Science-based technology company, 3M, urges local authorities to address concerns felt by drivers, cyclists and pedestrians
Roads, transport and parking should be the number one agenda item for local authorities in 2022, according to more than two fifths of Brits (46%). The new research from science-based technology company, 3M reveals that at a local-level, this is the area most in need of attention ahead of housing (44%), jobs, business and investment (38%) and planning, building and the environment (34%).
After more time spent working, travelling and exercising close to home in the past two years, 80% of people in Britain believe the pandemic has highlighted the need for vehicles, bicycles and pedestrians to be able to co-exist. However, there are specific factors preventing these groups from doing so in harmony.
Drivers vs cyclists – the perception gap
It is estimated that one in five Brits now cycle in a typical week – yet a third (33%) say that despite having access to cycle lanes where they live, they still wouldn’t feel safe enough to travel on a bike during peak times.
The research has brought prevalent safety concerns and the contrasting opinions of road users to the fore, particularly when it comes to motorists and cyclists. Almost seven in 10 (70%) cyclists worry that drivers don’t know the correct etiquette when using roads with cycle lanes in their area. Meanwhile, only 53% of drivers said that they know the Highway Code rules in relation to cyclists, which at the time of the study had not been updated since 2015.
Outside of lane usage, overtaking is a bone of contention for motorists and cyclists alike; 93% of drivers say they leave as much room when overtaking a cyclist as they would a car whereas 73% of cyclists say drivers pass too closely.
One thing both parties do agree on is there not being clear enough road markings on cycle lanes for all road users – only 23% of motorists and 30% of cyclists feel there are clear visible markings in their area. The lack of visual guidance could be part of the problem when it comes to navigating shared road spaces, easily improved by solutions such as better signage that incorporates retroreflective technology, while also improving education on the Highway Code.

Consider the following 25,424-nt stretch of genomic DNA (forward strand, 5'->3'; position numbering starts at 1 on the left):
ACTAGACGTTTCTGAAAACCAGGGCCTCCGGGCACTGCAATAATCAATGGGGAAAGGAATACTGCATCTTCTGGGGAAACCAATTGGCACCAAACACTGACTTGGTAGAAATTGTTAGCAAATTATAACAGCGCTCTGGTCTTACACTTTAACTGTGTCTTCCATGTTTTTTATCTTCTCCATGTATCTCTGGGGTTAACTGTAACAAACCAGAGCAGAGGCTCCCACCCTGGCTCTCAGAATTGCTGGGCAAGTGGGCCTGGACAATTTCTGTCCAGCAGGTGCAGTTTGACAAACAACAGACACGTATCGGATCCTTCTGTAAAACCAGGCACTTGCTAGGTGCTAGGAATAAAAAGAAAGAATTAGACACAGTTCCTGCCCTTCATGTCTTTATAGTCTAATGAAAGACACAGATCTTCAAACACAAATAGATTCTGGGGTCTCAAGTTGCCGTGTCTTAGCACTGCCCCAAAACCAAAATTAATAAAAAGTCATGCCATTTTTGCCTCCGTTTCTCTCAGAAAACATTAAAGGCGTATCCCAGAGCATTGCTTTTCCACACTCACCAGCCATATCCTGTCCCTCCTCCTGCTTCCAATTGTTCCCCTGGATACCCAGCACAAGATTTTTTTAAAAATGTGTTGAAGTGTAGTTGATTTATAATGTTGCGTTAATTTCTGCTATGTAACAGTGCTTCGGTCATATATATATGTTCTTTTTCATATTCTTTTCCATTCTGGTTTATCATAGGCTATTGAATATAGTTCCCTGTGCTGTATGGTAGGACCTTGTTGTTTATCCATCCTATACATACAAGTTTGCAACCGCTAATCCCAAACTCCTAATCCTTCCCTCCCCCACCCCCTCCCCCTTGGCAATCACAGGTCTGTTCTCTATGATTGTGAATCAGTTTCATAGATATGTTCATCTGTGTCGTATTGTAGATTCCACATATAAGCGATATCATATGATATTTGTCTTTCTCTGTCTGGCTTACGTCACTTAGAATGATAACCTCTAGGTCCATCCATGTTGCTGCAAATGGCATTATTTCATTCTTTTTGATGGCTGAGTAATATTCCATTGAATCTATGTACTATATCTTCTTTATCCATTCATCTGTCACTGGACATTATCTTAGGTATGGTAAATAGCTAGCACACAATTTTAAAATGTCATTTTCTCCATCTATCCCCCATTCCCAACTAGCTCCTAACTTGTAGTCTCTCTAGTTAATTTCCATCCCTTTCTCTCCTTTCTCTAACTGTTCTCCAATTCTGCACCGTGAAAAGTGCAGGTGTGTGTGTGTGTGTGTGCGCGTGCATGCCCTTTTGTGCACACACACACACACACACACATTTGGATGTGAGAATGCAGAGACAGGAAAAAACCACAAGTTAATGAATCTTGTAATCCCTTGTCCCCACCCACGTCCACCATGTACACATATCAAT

Andy Fish, Technical Specialist for 3M Transportation Safety Division, said:
“It’s fantastic that investment in new cycle lanes, walkways and other infrastructure up and down the country is being put to good use. This research shows that irrespective of mode of transport, the majority of people want to be able to share spaces with others safely, and they are looking to their local authorities for support.
“At 3M we are actively encouraging local councils and highway authorities to participate in a pilot scheme that would allow their communities to benefit from traffic safety solutions designed to address some of the concerns expressed by drivers, cyclists and pedestrians.”
Drivers’ admitted lack of understanding of the Highway Code could be to blame for some of the frustrations they have towards cyclists – 86% say seeing two or more ride side-by-side is frustrating and 72% say they become frustrated simply by driving behind one.
This is in spite of it being legal for two cyclists to ride next to each other unless on narrow or busy roads or cycling round bends, along with recent rule changes including cyclists riding alone being instructed to use the centre of the lane in slower moving traffic.
When it comes to other vulnerable road users, the survey also found shortcomings in relation to walkways as 70% of Brits say they should be pedestrian only zones – which 65% of cyclists are also in favour of.
Not only that, only two-fifths (39%) believe walkways are big enough to cater for multiple types of road users (e.g. walkers, cyclists, mobility scooter users) and 30% of road users say their local council could do more to make their area more accessible and safer for pedestrians.